The spending bills are likely to go through significant revisions as they make their way through both chambers of Congress.

The spending bills are likely to go through significant revisions as they make their way through both chambers of Congress. John Baggaley / Getty Images

Hiring, Body Cams, EVs for Feds and Other Takeaways From House Democrats’ 2023 Spending Priorities

Democrats differed from the president in some key respects in their initial fiscal 2023 funding bills.

House Democrats have begun preliminary votes on their fiscal 2023 spending packages, laying out their priorities as part of nearly across-the-board significant increases for federal agencies. 

The proposed funding, put forward by leaders of the House Appropriations Committee, aligned with much of the blueprint offered by President Biden in his budget, but differed in some key areas. Congressional Democrats are looking to provide a much larger increase for the Homeland Security Department, for example, and would not fully fund the president’s requests in other areas. The House is moving ahead with an overall spending cap of $1.6 trillion for the year, roughly in line with Biden’s total ask. 

Republicans have already voiced many concerns with the bills Democrats have unveiled and the measures typically go through significant revisions in the Senate to win over the bipartisan support required in that chamber. The two parties will have to iron out a top-line number and determine how much will go into the defense and non-defense buckets, as Republicans have said Democrats are underfunding the Pentagon. Still, the bills lay out the priorities Democrats in Congress would like to see at federal agencies and give a sense of the starting point for negotiations. Current funding is set to expire at the end of September, just weeks before the midterm elections. Here is a look at some of the key provisions in the House bills so far: 

  • Electrifying the federal fleet: The Financial Services and General Government bill, one of 12 lawmakers must pass each year to fund government, would provide $100 million for a new fund with the General Services Administration to procure new electric vehicles and to build out charging stations on federal property. “As we combat the climate crisis from all fronts, this bill would start the transition of the federal vehicle fleet to electric and zero emission vehicles,” said Rep. Rosa DeLauro, D-Conn., who chairs the appropriations panel.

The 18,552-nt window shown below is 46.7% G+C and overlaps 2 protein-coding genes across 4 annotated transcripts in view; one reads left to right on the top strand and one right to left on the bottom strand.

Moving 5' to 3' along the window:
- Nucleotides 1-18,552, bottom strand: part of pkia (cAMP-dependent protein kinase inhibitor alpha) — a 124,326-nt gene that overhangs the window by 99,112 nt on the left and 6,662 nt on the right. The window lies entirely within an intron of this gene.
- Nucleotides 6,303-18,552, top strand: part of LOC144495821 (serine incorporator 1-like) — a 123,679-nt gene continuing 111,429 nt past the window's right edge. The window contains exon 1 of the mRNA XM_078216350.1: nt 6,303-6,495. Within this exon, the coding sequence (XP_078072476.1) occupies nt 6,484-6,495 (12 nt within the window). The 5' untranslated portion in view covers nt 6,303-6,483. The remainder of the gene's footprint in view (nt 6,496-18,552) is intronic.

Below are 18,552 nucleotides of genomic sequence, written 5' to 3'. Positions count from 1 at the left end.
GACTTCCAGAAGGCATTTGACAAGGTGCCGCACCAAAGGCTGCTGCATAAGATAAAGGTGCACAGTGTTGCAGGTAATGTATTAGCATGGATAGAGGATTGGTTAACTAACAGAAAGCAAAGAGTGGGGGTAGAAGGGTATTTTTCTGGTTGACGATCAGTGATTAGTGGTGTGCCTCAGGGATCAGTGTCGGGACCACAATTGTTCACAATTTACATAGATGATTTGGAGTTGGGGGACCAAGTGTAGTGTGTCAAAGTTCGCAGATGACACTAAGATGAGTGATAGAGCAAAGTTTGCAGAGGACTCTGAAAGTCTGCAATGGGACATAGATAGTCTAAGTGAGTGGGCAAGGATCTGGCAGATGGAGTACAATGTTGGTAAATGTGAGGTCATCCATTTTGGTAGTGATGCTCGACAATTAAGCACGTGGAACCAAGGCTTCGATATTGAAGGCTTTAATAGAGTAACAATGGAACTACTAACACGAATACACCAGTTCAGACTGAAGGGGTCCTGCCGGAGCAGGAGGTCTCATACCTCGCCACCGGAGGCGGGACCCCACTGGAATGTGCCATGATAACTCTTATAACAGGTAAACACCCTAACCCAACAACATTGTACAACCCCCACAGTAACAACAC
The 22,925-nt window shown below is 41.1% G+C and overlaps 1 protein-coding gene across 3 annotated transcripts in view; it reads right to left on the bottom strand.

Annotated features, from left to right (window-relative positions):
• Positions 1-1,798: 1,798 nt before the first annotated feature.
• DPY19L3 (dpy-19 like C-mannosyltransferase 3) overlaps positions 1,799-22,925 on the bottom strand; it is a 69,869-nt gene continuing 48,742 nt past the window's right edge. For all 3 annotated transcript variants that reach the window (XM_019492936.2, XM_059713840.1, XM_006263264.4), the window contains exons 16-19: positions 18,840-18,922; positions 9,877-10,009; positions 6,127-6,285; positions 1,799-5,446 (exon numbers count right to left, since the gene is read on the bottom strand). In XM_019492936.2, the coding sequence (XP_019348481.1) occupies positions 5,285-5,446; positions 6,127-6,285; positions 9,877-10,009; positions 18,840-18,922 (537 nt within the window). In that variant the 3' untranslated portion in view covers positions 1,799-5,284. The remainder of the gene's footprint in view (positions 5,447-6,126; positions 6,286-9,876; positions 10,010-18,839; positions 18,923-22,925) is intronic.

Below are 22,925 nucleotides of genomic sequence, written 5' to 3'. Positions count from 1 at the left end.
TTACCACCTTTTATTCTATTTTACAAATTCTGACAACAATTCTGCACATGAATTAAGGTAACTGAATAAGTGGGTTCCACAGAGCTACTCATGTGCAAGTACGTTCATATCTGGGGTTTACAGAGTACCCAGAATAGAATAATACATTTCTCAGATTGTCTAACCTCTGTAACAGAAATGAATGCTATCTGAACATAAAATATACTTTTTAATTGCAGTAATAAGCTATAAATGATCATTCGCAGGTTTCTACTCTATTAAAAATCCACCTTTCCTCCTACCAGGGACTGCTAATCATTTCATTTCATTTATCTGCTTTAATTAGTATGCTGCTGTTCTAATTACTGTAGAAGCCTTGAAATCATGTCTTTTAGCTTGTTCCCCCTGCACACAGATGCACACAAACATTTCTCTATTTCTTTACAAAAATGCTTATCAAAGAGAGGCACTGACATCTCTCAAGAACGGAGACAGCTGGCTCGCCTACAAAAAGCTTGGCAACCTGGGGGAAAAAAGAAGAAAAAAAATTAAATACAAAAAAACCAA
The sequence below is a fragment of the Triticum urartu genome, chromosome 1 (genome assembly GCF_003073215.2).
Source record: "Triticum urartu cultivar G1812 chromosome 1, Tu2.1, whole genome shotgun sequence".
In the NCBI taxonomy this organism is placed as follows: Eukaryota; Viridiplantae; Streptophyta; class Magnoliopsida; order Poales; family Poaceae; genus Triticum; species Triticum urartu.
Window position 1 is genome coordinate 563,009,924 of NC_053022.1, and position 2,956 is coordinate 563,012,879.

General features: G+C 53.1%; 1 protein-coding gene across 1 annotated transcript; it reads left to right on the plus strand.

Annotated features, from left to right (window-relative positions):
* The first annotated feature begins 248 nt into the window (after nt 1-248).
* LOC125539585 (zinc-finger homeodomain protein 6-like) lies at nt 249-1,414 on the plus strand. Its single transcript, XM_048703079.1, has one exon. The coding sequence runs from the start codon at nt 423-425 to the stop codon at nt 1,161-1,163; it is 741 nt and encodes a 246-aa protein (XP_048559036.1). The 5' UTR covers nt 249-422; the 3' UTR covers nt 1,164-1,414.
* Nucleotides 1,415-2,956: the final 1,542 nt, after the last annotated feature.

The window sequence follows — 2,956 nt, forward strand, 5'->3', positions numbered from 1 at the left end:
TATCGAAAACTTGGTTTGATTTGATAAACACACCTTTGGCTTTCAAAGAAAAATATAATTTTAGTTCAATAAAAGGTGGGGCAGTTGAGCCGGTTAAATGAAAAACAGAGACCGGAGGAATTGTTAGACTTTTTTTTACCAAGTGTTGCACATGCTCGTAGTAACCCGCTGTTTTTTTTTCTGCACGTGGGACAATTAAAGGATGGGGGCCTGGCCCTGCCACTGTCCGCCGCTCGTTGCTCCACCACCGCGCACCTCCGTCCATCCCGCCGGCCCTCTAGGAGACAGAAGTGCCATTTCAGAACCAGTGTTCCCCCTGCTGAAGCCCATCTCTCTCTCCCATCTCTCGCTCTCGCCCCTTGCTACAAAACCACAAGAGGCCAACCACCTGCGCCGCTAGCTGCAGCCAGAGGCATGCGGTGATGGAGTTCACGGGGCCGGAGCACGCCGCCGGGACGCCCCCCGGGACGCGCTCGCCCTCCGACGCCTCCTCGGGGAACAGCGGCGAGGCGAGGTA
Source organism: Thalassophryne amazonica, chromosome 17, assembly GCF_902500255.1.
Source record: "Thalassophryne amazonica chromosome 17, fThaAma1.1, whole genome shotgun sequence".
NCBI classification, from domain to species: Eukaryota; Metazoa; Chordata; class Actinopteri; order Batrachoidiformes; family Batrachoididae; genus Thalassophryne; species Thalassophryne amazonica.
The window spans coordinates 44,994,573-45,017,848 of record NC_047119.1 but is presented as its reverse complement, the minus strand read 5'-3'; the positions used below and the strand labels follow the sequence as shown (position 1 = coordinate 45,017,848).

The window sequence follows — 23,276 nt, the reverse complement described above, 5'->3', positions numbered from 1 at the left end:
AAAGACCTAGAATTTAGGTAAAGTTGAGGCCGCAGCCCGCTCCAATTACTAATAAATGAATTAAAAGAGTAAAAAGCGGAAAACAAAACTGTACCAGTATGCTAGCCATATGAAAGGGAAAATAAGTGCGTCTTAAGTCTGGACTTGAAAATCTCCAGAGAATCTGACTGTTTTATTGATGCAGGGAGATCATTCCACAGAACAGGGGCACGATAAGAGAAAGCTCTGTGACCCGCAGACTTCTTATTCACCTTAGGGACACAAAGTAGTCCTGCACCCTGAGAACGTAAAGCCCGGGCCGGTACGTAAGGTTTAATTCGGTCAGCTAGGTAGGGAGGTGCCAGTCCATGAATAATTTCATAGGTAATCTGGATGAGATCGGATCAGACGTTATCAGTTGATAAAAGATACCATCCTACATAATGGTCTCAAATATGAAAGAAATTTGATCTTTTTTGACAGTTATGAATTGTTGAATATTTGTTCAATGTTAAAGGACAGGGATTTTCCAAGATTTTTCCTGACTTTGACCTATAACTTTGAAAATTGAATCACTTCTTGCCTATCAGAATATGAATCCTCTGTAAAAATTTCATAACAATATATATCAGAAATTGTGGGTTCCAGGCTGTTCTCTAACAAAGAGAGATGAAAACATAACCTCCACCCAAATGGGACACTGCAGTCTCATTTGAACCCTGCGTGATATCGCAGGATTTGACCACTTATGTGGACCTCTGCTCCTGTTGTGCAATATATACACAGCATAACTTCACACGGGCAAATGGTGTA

• Boosting DHS: The Homeland Security bill would increase funding at the department by $2.8 billion compared to current spending levels, and by $3.8 billion compared to Biden’s request. Some of that money would go toward new customs officers within Customs and Border Protection, lawmakers said, which has been a longstanding priority for the agency. U.S. Citizenship and Immigration Services would see its budget shoot up by 67%, though that would still be $274 million less than Biden’s request. Lawmakers identified nearly $300 million that would go toward reducing asylum and refugee backlogs. CBP and Immigration and Customs Enforcement would receive funding to provide all their officers and agents with body cameras, which Biden recently ordered through an executive order. 
  • Elections: The Election Assistance Commission would see its funding for election security grants more than quintuple to $400 million. The agency would see its operating budget spike by 70%. “We are also dedicated to protecting every facet of American democracy,” said Rep. Mike Quigley, D-Ill., who authored the spending bill including EAC. “That means funding for election security as we head to the polls this November.” 
  • Food safety: The bill to fund the Agriculture Department would for the first time in several years provide separate funding for salary and pension costs for the Food and Drug Administration, leaving a bigger pool for the agency’s core responsibilities. Lawmakers proposed spending $1.2 billion on food safety inspections, which would support more personnel for both meatpacking plants—at USDA’s Food Safety Inspection Service—and facilities in FDA’s jurisdiction—such as baby formula plants. It would also authorize and fund unannounced inspections at foreign facilities. A recent Government Accountability Office report found those inspections were generally preannounced and occurring with less frequency.  
  • Pay issues: In March, Biden in his budget proposal included an average 4.6% pay raise for federal civilian employees. The Financial Services and General Government bill, typically the vehicle for altering the president’s suggestion, was silent on the issue. That would allow the 4.6% raise to go through, though Congress can still intervene later in the year. The DHS bill would also follow Biden’s proposal to provide Transportation Security Administration employees with a pay bump by bringing their salaries in line with the rest of the federal government’s payscale. 
  • Veterans: The bill funding the Veterans Affairs Department would see a 20% boost, though the $135 billion in discretionary funding came in slightly below Biden’s request. Virtually all of the increase would go toward veterans health care, which would for the first time be categorized in a separate, third category of discretionary spending.